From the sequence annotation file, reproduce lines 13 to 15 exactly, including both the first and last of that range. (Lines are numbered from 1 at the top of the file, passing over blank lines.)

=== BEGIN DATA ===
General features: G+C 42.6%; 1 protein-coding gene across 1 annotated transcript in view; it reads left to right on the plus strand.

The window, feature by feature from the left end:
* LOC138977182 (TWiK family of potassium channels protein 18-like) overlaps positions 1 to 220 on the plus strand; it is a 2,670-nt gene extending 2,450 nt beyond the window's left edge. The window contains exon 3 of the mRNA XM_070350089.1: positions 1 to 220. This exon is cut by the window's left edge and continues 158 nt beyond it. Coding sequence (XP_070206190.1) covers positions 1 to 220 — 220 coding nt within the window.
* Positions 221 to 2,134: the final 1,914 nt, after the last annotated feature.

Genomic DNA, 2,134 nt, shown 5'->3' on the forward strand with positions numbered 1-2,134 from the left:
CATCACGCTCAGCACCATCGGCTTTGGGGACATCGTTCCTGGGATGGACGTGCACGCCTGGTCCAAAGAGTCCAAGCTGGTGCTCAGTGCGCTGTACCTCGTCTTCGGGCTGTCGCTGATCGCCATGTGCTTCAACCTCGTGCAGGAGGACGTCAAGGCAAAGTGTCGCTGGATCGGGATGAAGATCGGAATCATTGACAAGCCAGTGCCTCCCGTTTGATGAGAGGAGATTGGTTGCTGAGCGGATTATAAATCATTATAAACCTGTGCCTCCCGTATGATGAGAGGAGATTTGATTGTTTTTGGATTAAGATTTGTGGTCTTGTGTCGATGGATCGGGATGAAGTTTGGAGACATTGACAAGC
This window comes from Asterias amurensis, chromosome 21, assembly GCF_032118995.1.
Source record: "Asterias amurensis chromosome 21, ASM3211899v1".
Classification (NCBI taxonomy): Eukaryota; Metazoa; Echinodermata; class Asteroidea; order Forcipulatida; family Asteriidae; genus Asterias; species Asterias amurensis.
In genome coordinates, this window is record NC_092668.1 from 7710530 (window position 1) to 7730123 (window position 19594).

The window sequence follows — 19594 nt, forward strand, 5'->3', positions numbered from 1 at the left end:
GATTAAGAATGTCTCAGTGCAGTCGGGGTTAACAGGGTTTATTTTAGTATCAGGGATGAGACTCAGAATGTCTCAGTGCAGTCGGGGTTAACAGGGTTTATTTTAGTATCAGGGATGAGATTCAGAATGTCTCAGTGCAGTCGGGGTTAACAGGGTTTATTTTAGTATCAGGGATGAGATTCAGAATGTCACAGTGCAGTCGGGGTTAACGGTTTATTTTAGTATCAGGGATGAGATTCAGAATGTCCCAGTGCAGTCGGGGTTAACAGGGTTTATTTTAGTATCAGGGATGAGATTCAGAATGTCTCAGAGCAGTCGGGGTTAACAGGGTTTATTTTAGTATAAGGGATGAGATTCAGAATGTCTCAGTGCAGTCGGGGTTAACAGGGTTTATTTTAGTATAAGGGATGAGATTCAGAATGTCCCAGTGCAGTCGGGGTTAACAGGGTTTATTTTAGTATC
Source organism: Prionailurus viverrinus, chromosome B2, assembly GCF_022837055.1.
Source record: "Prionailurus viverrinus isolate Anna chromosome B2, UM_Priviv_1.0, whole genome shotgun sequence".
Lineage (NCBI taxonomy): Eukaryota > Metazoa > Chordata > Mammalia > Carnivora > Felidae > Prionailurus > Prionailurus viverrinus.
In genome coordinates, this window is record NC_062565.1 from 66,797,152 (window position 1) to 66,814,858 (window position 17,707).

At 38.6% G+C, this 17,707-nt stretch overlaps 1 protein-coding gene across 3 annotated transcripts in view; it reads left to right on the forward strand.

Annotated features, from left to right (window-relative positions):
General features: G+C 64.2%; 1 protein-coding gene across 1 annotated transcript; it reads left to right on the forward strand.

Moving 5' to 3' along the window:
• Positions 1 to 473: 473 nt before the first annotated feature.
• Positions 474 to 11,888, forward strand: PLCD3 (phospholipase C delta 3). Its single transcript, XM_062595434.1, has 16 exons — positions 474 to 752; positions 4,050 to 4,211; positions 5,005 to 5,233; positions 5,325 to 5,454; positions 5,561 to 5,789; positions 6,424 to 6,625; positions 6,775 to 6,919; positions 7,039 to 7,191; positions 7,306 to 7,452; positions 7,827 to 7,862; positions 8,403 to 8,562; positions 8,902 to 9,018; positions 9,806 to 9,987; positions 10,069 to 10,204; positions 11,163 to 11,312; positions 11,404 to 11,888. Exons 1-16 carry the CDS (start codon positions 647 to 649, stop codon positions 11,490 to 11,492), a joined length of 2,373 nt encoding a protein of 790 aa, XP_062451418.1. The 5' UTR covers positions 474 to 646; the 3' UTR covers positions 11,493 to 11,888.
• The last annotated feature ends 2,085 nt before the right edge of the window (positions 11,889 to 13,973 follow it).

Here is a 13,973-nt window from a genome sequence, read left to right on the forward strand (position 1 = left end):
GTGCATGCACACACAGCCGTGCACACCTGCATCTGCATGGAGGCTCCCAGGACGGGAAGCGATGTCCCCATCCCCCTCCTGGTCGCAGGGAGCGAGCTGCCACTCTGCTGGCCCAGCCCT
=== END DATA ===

Source organism: Prionailurus viverrinus, chromosome B2, assembly GCF_022837055.1.
Source record: "Prionailurus viverrinus isolate Anna chromosome B2, UM_Priviv_1.0, whole genome shotgun sequence".
Lineage (NCBI taxonomy): Eukaryota > Metazoa > Chordata > Mammalia > Carnivora > Felidae > Prionailurus > Prionailurus viverrinus.